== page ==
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Jo Bushell of Chalkblack

As a performance artist Jo works to create space for people to reconnect with the natural world, community and heritage (personal/local/global).  Her practice focuses on 'our primal urge to connect and create and the wellness that comes from this process'.  Having practiced as a performance artist since 1991, a freelance textile designer, and then worked in youth services and adult substance misuse services over a period of 16 years she has drawn from these experiences in order to develop a way of working which is accessible and dynamic.

Alongside performing and running school, youth, home education and community workshops (see website for further details*) she has spent the last four years researching and developing ways of using art in the natural environment to aid our transitional journeys throughout life. She uses immersive, experimental art techniques created using organic materials and projected images to guide participants through a series of engaging activities that begin at midday and end at midnight to mirror the phases of light and darkness with the phases of change we encounter within ourselves - creating powerful visual forms in wild spaces.

Born out of the experience of journeying through her own mid-life events and the life experiences of others around her (including issues with mental/physical health, loss of a partner, divorce, addiction, the shift into adolescence, changes in matters of faith, gender/sexuality, children leaving home etc) Jo has observed that the lack of recognition, understanding and preparation we have in our Western culture to face the realities of life leave us '...cut adrift to wander without guidance, without models and without assistance through the various life stages' James Hollis, The Middle Passage.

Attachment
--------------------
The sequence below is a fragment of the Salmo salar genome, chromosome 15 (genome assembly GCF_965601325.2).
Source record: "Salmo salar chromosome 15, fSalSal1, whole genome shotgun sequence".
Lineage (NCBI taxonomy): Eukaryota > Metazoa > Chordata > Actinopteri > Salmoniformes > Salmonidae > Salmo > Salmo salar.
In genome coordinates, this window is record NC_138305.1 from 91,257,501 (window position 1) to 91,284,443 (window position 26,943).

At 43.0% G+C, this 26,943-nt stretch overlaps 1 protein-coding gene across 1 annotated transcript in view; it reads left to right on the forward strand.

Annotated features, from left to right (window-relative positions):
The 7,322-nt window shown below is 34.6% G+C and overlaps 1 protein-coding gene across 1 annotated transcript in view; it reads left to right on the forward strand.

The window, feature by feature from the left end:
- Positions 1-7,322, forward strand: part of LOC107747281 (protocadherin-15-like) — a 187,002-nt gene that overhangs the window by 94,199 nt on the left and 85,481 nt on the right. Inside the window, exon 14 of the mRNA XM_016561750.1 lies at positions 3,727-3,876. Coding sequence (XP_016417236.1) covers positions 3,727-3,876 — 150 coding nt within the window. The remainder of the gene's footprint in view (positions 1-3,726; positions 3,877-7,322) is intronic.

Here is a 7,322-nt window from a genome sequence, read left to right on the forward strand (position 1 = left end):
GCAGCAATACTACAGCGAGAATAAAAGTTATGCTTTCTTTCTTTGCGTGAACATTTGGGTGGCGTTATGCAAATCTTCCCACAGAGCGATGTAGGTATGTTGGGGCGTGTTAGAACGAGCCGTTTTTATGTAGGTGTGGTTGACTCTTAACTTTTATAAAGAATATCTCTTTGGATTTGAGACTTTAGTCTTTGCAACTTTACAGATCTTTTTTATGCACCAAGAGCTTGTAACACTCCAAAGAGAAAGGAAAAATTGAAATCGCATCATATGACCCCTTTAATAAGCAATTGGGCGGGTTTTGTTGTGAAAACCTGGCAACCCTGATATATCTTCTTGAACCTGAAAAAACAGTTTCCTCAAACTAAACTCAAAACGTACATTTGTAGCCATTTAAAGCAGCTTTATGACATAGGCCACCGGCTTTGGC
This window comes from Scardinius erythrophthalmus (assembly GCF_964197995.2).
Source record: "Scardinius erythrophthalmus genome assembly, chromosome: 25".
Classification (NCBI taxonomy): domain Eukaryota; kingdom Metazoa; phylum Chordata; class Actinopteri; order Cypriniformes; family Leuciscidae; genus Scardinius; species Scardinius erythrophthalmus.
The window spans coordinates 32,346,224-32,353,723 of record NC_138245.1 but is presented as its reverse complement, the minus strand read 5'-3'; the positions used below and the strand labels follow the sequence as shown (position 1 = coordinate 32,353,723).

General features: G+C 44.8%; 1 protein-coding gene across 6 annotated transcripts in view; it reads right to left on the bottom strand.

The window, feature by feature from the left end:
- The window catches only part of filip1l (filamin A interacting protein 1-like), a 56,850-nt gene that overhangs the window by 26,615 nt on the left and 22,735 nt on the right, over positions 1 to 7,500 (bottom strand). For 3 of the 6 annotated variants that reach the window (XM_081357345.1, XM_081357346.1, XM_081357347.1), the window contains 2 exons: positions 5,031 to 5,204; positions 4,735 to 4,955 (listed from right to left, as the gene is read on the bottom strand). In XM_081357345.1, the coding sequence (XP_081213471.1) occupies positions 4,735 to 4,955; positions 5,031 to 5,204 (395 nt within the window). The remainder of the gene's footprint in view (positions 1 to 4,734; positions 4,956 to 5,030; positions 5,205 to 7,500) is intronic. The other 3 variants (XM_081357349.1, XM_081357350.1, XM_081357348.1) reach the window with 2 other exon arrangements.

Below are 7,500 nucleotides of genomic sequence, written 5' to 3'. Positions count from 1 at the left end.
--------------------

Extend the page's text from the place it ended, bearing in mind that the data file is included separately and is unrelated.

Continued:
Jo believes that art can enable us to understand ourselves on a level that talking can't and that it isn't necessary to have art training for it to be a powerful tool for anyone to use to achieve this.

‘Often the hands will solve a mystery that the intellect has struggled with in vain.’ Carl Jung 

Jo's approach draws on Jungian theory and the work of Clarissa Pincola Estes, Sharon Blackie, Mary Oliver, James Hollis, Bill Plotkin, Joseph Campbell, Thomas Moore, David Whyte and Richard Rohr.

Jo is a Bristol based artist but often works in rural settings outside the city or in Devon.

  • chalkblack.com is currently under construction but is due to go live again shortly

 

 

 

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